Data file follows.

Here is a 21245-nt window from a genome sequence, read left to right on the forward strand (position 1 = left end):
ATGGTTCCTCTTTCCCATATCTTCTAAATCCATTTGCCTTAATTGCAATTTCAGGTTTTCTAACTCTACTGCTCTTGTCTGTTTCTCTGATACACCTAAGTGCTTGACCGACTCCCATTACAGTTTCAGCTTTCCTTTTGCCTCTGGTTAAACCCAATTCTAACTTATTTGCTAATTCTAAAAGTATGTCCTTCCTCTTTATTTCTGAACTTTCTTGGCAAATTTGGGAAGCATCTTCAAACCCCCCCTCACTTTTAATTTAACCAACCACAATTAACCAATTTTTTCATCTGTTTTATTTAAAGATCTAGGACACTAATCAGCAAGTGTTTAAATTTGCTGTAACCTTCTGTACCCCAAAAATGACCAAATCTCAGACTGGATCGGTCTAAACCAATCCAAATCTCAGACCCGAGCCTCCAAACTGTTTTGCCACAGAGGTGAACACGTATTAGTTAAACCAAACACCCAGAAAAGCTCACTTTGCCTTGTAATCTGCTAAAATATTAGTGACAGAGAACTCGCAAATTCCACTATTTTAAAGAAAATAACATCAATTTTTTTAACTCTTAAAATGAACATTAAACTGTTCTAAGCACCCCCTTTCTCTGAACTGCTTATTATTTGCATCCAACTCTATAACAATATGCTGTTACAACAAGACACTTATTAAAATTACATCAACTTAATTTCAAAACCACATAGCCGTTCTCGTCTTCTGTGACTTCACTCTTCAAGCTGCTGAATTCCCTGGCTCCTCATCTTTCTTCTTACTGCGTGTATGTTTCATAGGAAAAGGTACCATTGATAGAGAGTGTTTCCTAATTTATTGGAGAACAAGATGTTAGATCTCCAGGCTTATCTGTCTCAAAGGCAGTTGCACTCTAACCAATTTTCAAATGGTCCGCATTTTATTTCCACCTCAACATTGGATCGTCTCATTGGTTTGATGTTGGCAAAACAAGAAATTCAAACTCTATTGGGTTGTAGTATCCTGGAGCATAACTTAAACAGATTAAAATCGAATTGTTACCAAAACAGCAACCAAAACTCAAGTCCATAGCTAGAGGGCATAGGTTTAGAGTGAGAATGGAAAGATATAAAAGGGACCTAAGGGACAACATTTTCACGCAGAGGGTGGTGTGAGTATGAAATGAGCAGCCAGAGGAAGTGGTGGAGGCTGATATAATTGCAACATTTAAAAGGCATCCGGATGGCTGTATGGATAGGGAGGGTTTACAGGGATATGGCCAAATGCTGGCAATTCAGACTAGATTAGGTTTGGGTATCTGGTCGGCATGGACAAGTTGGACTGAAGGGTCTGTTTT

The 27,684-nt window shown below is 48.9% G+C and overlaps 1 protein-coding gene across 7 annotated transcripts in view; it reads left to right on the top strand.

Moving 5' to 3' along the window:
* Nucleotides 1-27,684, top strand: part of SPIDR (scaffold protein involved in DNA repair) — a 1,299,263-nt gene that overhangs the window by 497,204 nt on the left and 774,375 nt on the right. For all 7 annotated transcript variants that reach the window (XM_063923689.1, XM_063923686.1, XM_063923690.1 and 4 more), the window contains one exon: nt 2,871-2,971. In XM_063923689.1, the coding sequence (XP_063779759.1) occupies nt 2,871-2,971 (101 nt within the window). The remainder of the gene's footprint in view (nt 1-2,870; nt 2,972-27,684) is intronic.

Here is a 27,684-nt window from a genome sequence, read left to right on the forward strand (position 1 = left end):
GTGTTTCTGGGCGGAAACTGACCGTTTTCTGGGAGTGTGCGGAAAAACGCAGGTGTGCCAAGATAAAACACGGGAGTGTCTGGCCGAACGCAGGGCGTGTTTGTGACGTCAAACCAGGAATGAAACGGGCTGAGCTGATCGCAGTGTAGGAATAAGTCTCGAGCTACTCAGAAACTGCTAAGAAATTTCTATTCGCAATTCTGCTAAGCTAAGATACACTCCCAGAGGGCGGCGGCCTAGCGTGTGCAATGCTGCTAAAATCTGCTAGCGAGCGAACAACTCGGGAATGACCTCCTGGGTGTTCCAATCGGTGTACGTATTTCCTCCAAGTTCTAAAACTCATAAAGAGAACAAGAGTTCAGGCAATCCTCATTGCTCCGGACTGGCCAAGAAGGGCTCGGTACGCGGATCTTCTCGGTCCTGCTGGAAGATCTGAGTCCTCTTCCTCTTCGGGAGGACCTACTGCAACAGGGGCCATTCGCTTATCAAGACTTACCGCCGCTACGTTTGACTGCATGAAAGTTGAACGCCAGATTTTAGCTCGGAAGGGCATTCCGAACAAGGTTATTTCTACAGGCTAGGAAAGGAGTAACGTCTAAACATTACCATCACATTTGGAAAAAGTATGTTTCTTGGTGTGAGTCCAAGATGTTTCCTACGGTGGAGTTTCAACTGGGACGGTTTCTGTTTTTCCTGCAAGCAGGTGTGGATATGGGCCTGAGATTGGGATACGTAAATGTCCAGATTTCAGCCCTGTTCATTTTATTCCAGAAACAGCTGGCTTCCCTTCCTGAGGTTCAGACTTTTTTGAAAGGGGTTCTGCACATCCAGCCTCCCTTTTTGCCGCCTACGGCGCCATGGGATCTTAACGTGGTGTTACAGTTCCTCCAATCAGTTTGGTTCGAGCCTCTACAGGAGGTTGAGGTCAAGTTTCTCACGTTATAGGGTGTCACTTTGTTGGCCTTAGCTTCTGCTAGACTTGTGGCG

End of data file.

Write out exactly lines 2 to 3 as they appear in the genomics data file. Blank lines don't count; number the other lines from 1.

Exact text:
ATGGTTCCTCTTTCCCATATCTTCTAAATCCATTTGCCTTAATTGCAATTTCAGGTTTTCTAACTCTACTGCTCTTGTCTGTTTCTCTGATACACCTAAGTGCTTGACCGACTCCCATTACAGTTTCAGCTTTCCTTTTGCCTCTGGTTAAACCCAATTCTAACTTATTTGCTAATTCTAAAAGTATGTCCTTCCTCTTTATTTCTGAACTTTCTTGGCAAATTTGGGAAGCATCTTCAAACCCCCCCTCACTTTTAATTTAACCAACCACAATTAACCAATTTTTTCATCTGTTTTATTTAAAGATCTAGGACACTAATCAGCAAGTGTTTAAATTTGCTGTAACCTTCTGTACCCCAAAAATGACCAAATCTCAGACTGGATCGGTCTAAACCAATCCAAATCTCAGACCCGAGCCTCCAAACTGTTTTGCCACAGAGGTGAACACGTATTAGTTAAACCAAACACCCAGAAAAGCTCACTTTGCCTTGTAATCTGCTAAAATATTAGTGACAGAGAACTCGCAAATTCCACTATTTTAAAGAAAATAACATCAATTTTTTTAACTCTTAAAATGAACATTAAACTGTTCTAAGCACCCCCTTTCTCTGAACTGCTTATTATTTGCATCCAACTCTATAACAATATGCTGTTACAACAAGACACTTATTAAAATTACATCAACTTAATTTCAAAACCACATAGCCGTTCTCGTCTTCTGTGACTTCACTCTTCAAGCTGCTGAATTCCCTGGCTCCTCATCTTTCTTCTTACTGCGTGTATGTTTCATAGGAAAAGGTACCATTGATAGAGAGTGTTTCCTAATTTATTGGAGAACAAGATGTTAGATCTCCAGGCTTATCTGTCTCAAAGGCAGTTGCACTCTAACCAATTTTCAAATGGTCCGCATTTTATTTCCACCTCAACATTGGATCGTCTCATTGGTTTGATGTTGGCAAAACAAGAAATTCAAACTCTATTGGGTTGTAGTATCCTGGAGCATAACTTAAACAGATTAAAATCGAATTGTTACCAAAACAGCAACCAAAACTCAAGTCCATAGCTAGAGGGCATAGGTTTAGAGTGAGAATGGAAAGATATAAAAGGGACCTAAGGGACAACATTTTCACGCAGAGGGTGGTGTGAGTATGAAATGAGCAGCCAGAGGAAGTGGTGGAGGCTGATATAATTGCAACATTTAAAAGGCATCCGGATGGCTGTATGGATAGGGAGGGTTTACAGGGATATGGCCAAATGCTGGCAATTCAGACTAGATTAGGTTTGGGTATCTGGTCGGCATGGACAAGTTGGACTGAAGGGTCTGTTTT

The 27,684-nt window shown below is 48.9% G+C and overlaps 1 protein-coding gene across 7 annotated transcripts in view; it reads left to right on the top strand.